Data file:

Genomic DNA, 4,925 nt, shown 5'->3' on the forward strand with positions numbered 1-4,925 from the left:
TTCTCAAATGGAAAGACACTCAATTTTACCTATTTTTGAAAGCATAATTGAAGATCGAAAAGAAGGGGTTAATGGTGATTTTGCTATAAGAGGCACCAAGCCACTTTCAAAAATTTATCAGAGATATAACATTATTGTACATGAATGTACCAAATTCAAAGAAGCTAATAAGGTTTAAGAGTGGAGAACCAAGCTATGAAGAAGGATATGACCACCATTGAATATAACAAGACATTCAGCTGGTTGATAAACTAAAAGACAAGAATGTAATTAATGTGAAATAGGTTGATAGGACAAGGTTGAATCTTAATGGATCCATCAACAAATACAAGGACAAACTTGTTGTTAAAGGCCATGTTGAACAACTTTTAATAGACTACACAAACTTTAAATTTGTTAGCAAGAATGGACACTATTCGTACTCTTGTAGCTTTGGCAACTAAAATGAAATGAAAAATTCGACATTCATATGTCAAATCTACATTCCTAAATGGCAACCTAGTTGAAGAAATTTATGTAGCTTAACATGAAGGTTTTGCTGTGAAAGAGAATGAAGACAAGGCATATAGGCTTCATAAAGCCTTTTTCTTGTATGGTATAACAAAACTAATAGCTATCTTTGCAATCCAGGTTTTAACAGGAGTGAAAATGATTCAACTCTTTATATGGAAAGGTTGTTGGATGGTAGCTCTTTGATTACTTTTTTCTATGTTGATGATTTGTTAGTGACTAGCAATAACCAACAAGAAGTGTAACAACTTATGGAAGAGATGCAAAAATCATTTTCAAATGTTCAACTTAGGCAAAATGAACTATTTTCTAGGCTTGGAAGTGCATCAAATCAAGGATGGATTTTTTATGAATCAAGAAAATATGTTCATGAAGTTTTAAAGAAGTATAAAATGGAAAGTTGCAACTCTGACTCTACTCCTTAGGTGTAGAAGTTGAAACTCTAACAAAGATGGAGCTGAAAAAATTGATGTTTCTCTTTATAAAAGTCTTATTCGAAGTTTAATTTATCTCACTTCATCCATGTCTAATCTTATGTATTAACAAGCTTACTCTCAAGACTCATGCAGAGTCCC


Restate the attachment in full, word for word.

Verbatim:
Genomic DNA, 4,925 nt, shown 5'->3' on the forward strand with positions numbered 1-4,925 from the left:
TTCTCAAATGGAAAGACACTCAATTTTACCTATTTTTGAAAGCATAATTGAAGATCGAAAAGAAGGGGTTAATGGTGATTTTGCTATAAGAGGCACCAAGCCACTTTCAAAAATTTATCAGAGATATAACATTATTGTACATGAATGTACCAAATTCAAAGAAGCTAATAAGGTTTAAGAGTGGAGAACCAAGCTATGAAGAAGGATATGACCACCATTGAATATAACAAGACATTCAGCTGGTTGATAAACTAAAAGACAAGAATGTAATTAATGTGAAATAGGTTGATAGGACAAGGTTGAATCTTAATGGATCCATCAACAAATACAAGGACAAACTTGTTGTTAAAGGCCATGTTGAACAACTTTTAATAGACTACACAAACTTTAAATTTGTTAGCAAGAATGGACACTATTCGTACTCTTGTAGCTTTGGCAACTAAAATGAAATGAAAAATTCGACATTCATATGTCAAATCTACATTCCTAAATGGCAACCTAGTTGAAGAAATTTATGTAGCTTAACATGAAGGTTTTGCTGTGAAAGAGAATGAAGACAAGGCATATAGGCTTCATAAAGCCTTTTTCTTGTATGGTATAACAAAACTAATAGCTATCTTTGCAATCCAGGTTTTAACAGGAGTGAAAATGATTCAACTCTTTATATGGAAAGGTTGTTGGATGGTAGCTCTTTGATTACTTTTTTCTATGTTGATGATTTGTTAGTGACTAGCAATAACCAACAAGAAGTGTAACAACTTATGGAAGAGATGCAAAAATCATTTTCAAATGTTCAACTTAGGCAAAATGAACTATTTTCTAGGCTTGGAAGTGCATCAAATCAAGGATGGATTTTTTATGAATCAAGAAAATATGTTCATGAAGTTTTAAAGAAGTATAAAATGGAAAGTTGCAACTCTGACTCTACTCCTTAGGTGTAGAAGTTGAAACTCTAACAAAGATGGAGCTGAAAAAATTGATGTTTCTCTTTATAAAAGTCTTATTCGAAGTTTAATTTATCTCACTTCATCCATGTCTAATCTTATGTATTAACAAGCTTACTCTCAAGACTCATGCAGAGTCCC